Cognitive idolatry relies on a standard for knowledge that excludes the primacy of the morally self-transforming knowledge of God central to knowing God as Lord. It rests on an epistemological standard, whether empiricist, rationalist, or some hybrid, that does not let God be Lord. Such idolatry aims to protect one's lifestyle from serious challenge by the God who calls, convicts, and reconciles. It disallows knowledge of God as personal subject and Lord to whom we are morally and cognitively responsible. It allows at most for knowledge of God as an undemanding object of human knowledge.
Schellenberg considers this criticism irrelevant to the argument, which in his opinion, does not impose any demands for demonstrations of God's power, but rather looks for evidence that "need only be such as will be causally sufficient for belief in the absence of resistance... This result might be effected through the much more spiritually appropriate means of religious experience, interpreted in the sensitive manner of a Pascal or a Kierkegaard." Schellenberg then expresses a certain frustration that theistic writers who otherwise extol the value of religious experiences deny non-theists the right to do so.
John Hick used the term "soul-making" in his theodicy Evil and the God of Love to describe the kind of spiritual development that he believes justifies the existence of evil. This defense is employed by Michael Murray, who explains how, in his view, divine hiddenness is essential to soul-making. It may seem that it is not hard to imagine a world where God is known and yet believers act freely with ample opportunities for spiritual development. But Murray gives a deep and careful analysis of the argument, concluding that if God's existence were revealed in such a way as to remove reasonable non-belief, then "any desire that we might have to believe or act in ways contrary to that which has been revealed would be overwhelmed."
Critics note here that, for example, in Christianity (and even more in Judaism, where God is represented as talking to Job and explaining why he is just), God is already believed to have exposed himself very distinctly: for example to the Apostles who saw his resurrection. One theistic explanation of this might be that God knows some people wouldn't believe anyway but if God knows this before creating, there is a problem about God's liability for what is created. More fundamentally in relation to Murray's argument, there is the problem for orthodox believers of explaining the existence of Satan, a fallen angel who is obviously aware of God and yet, according to theistic scriptures, freely chose to rebel against God.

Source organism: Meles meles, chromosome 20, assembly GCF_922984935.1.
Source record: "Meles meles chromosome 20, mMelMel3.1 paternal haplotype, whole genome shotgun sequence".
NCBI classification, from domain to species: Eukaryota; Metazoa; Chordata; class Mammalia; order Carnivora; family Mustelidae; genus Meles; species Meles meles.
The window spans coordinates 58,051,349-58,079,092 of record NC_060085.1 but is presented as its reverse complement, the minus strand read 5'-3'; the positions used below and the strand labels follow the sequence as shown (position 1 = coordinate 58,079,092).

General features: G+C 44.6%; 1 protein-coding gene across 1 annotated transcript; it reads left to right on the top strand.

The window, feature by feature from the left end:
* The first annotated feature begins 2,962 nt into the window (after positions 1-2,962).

Alvin Plantinga writes that the statement "We can see no good reason for God to do X" only implies "There is no good reason for God to do X" on the assumption that "If there were a good reason for God to do X, we would be able to see it," which he suggests is absurd. This point might be applied to versions of the argument from nonbelief that suggest without support that there is no good reason for God to permit nonbelief.
This is the argument that all true atheists are at heart lying so that they may live in a way that is contrary to God's commands (as seen in particular interpretations of Romans 1:18-25). Critics note that there are atheists who are not lying and are not using their atheism as an escape to sin. Proponents note, however, that they could just as easily still be lying, perhaps not to others anymore but themselves (i.e. loving the wrong woman argument). Some have claimed this argument, however, fails to account for Stephen Maitzen's point on the demographics of theism. If all atheists are liars, why are people in some societies so much more likely to lie than in others?
Theodore Drange proposed a version of the nonbelief argument in 1996. He considers the distinction between culpable and inculpable nonbelief to be unhelpful in the argument, arguing instead that the mere existence of nonbelief is evidence against the existence of God. A semi-formal presentation of the argument is as follows:
- If God exists, God:
- wants all humans to believe God exists before they die;
- can bring about a situation in which all humans believe God exists before they die;
- does not want anything that would conflict with and be at least as important as its desire for all humans to believe God exists before they die; and
- always acts in accordance with what it most wants.
- If God exists, all humans would believe so before they die (from 1).
- But not all humans believe God exists before they die.
- Therefore, God does not exist (from 2 and 3).
Drange's argument is directed primarily to Christians, and the philosopher Laura Garcia has replied from that perspective. She says that Drange's argument hinges on the idea that belief in God's existence is, according to Christians, necessary for salvation. According to Garcia this idea is mistaken: "many Christians deny this claim and the Catholic Church explicitly rejects it." But as Garcia notes, Drange has answered that for many Christians—in particular, evangelical Christians—his point should remain convincing, and that there are in any case other good things that belief in God can bring for humans, which a good God would desire, such as peace of mind and a sense of meaning in life.